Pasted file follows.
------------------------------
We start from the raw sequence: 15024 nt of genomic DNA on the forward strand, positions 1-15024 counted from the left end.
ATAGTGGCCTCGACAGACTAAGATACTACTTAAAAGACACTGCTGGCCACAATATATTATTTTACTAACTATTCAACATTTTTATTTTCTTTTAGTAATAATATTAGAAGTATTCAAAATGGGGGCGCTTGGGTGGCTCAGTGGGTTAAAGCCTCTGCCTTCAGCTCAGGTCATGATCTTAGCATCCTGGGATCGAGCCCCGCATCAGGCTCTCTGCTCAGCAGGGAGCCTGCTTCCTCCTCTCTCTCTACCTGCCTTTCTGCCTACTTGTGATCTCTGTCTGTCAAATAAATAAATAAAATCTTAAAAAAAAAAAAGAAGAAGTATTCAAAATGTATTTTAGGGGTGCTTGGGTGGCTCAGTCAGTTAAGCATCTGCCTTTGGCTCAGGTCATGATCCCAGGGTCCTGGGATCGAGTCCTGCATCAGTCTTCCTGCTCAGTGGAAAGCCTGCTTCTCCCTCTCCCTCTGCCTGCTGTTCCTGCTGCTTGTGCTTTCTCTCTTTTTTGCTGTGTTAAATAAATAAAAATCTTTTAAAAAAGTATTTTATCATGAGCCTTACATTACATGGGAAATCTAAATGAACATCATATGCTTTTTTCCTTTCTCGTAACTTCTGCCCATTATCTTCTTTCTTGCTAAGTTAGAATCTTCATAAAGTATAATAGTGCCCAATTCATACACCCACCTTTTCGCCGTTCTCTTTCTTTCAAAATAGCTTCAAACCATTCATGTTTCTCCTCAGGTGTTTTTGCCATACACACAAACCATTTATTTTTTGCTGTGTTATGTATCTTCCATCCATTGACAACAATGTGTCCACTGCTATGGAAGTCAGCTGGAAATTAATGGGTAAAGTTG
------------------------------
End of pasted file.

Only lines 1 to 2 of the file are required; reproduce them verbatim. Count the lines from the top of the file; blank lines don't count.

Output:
We start from the raw sequence: 15024 nt of genomic DNA on the forward strand, positions 1-15024 counted from the left end.
ATAGTGGCCTCGACAGACTAAGATACTACTTAAAAGACACTGCTGGCCACAATATATTATTTTACTAACTATTCAACATTTTTATTTTCTTTTAGTAATAATATTAGAAGTATTCAAAATGGGGGCGCTTGGGTGGCTCAGTGGGTTAAAGCCTCTGCCTTCAGCTCAGGTCATGATCTTAGCATCCTGGGATCGAGCCCCGCATCAGGCTCTCTGCTCAGCAGGGAGCCTGCTTCCTCCTCTCTCTCTACCTGCCTTTCTGCCTACTTGTGATCTCTGTCTGTCAAATAAATAAATAAAATCTTAAAAAAAAAAAAGAAGAAGTATTCAAAATGTATTTTAGGGGTGCTTGGGTGGCTCAGTCAGTTAAGCATCTGCCTTTGGCTCAGGTCATGATCCCAGGGTCCTGGGATCGAGTCCTGCATCAGTCTTCCTGCTCAGTGGAAAGCCTGCTTCTCCCTCTCCCTCTGCCTGCTGTTCCTGCTGCTTGTGCTTTCTCTCTTTTTTGCTGTGTTAAATAAATAAAAATCTTTTAAAAAAGTATTTTATCATGAGCCTTACATTACATGGGAAATCTAAATGAACATCATATGCTTTTTTCCTTTCTCGTAACTTCTGCCCATTATCTTCTTTCTTGCTAAGTTAGAATCTTCATAAAGTATAATAGTGCCCAATTCATACACCCACCTTTTCGCCGTTCTCTTTCTTTCAAAATAGCTTCAAACCATTCATGTTTCTCCTCAGGTGTTTTTGCCATACACACAAACCATTTATTTTTTGCTGTGTTATGTATCTTCCATCCATTGACAACAATGTGTCCACTGCTATGGAAGTCAGCTGGAAATTAATGGGTAAAGTTG